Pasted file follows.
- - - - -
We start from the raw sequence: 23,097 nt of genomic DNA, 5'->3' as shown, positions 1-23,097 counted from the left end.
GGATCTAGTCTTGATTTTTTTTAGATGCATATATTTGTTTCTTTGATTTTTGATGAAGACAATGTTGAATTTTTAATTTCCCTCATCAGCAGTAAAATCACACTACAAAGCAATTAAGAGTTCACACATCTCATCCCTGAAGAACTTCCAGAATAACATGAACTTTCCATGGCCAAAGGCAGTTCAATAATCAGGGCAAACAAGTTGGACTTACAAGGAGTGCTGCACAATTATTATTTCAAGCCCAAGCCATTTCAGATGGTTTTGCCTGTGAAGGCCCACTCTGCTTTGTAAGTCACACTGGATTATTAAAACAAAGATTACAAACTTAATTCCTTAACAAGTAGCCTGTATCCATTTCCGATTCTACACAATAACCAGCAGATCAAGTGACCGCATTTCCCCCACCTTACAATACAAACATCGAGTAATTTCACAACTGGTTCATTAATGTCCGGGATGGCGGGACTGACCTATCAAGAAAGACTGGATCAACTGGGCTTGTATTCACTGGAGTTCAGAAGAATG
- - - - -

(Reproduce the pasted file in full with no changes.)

We start from the raw sequence: 23,097 nt of genomic DNA, 5'->3' as shown, positions 1-23,097 counted from the left end.
GGATCTAGTCTTGATTTTTTTTAGATGCATATATTTGTTTCTTTGATTTTTGATGAAGACAATGTTGAATTTTTAATTTCCCTCATCAGCAGTAAAATCACACTACAAAGCAATTAAGAGTTCACACATCTCATCCCTGAAGAACTTCCAGAATAACATGAACTTTCCATGGCCAAAGGCAGTTCAATAATCAGGGCAAACAAGTTGGACTTACAAGGAGTGCTGCACAATTATTATTTCAAGCCCAAGCCATTTCAGATGGTTTTGCCTGTGAAGGCCCACTCTGCTTTGTAAGTCACACTGGATTATTAAAACAAAGATTACAAACTTAATTCCTTAACAAGTAGCCTGTATCCATTTCCGATTCTACACAATAACCAGCAGATCAAGTGACCGCATTTCCCCCACCTTACAATACAAACATCGAGTAATTTCACAACTGGTTCATTAATGTCCGGGATGGCGGGACTGACCTATCAAGAAAGACTGGATCAACTGGGCTTGTATTCACTGGAGTTCAGAAGAATG